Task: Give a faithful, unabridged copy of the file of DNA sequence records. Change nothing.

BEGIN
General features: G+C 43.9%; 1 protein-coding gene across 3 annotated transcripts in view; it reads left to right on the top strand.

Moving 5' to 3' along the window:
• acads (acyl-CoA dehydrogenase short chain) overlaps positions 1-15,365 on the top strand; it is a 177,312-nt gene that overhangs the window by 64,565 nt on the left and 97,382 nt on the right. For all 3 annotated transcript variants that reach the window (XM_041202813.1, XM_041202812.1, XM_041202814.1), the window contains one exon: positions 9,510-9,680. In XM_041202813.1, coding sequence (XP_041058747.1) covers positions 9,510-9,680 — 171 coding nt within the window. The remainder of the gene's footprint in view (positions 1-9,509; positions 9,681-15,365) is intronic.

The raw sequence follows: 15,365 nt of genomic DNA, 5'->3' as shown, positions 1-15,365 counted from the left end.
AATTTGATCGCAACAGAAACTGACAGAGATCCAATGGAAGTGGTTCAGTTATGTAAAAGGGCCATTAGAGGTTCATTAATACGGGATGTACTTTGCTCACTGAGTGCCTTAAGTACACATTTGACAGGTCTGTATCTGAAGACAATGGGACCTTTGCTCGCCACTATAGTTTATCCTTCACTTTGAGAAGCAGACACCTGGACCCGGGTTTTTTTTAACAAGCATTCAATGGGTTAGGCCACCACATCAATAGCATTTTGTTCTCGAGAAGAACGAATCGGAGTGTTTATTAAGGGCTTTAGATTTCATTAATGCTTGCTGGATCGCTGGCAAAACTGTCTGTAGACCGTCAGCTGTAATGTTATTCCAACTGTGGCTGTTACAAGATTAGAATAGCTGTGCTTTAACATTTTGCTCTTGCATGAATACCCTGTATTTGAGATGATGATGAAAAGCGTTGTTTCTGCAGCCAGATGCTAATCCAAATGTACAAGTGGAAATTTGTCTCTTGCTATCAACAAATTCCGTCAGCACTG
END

General features: G+C 43.9%; 1 protein-coding gene across 3 annotated transcripts in view; it reads left to right on the top strand.

Moving 5' to 3' along the window:
• acads (acyl-CoA dehydrogenase short chain) overlaps positions 1-15,365 on the top strand; it is a 177,312-nt gene that overhangs the window by 64,565 nt on the left and 97,382 nt on the right. For all 3 annotated transcript variants that reach the window (XM_041202813.1, XM_041202812.1, XM_041202814.1), the window contains one exon: positions 9,510-9,680. In XM_041202813.1, coding sequence (XP_041058747.1) covers positions 9,510-9,680 — 171 coding nt within the window. The remainder of the gene's footprint in view (positions 1-9,509; positions 9,681-15,365) is intronic.

The raw sequence follows: 15,365 nt of genomic DNA, 5'->3' as shown, positions 1-15,365 counted from the left end.
AATTTGATCGCAACAGAAACTGACAGAGATCCAATGGAAGTGGTTCAGTTATGTAAAAGGGCCATTAGAGGTTCATTAATACGGGATGTACTTTGCTCACTGAGTGCCTTAAGTACACATTTGACAGGTCTGTATCTGAAGACAATGGGACCTTTGCTCGCCACTATAGTTTATCCTTCACTTTGAGAAGCAGACACCTGGACCCGGGTTTTTTTTAACAAGCATTCAATGGGTTAGGCCACCACATCAATAGCATTTTGTTCTCGAGAAGAACGAATCGGAGTGTTTATTAAGGGCTTTAGATTTCATTAATGCTTGCTGGATCGCTGGCAAAACTGTCTGTAGACCGTCAGCTGTAATGTTATTCCAACTGTGGCTGTTACAAGATTAGAATAGCTGTGCTTTAACATTTTGCTCTTGCATGAATACCCTGTATTTGAGATGATGATGAAAAGCGTTGTTTCTGCAGCCAGATGCTAATCCAAATGTACAAGTGGAAATTTGTCTCTTGCTATCAACAAATTCCGTCAGCACTG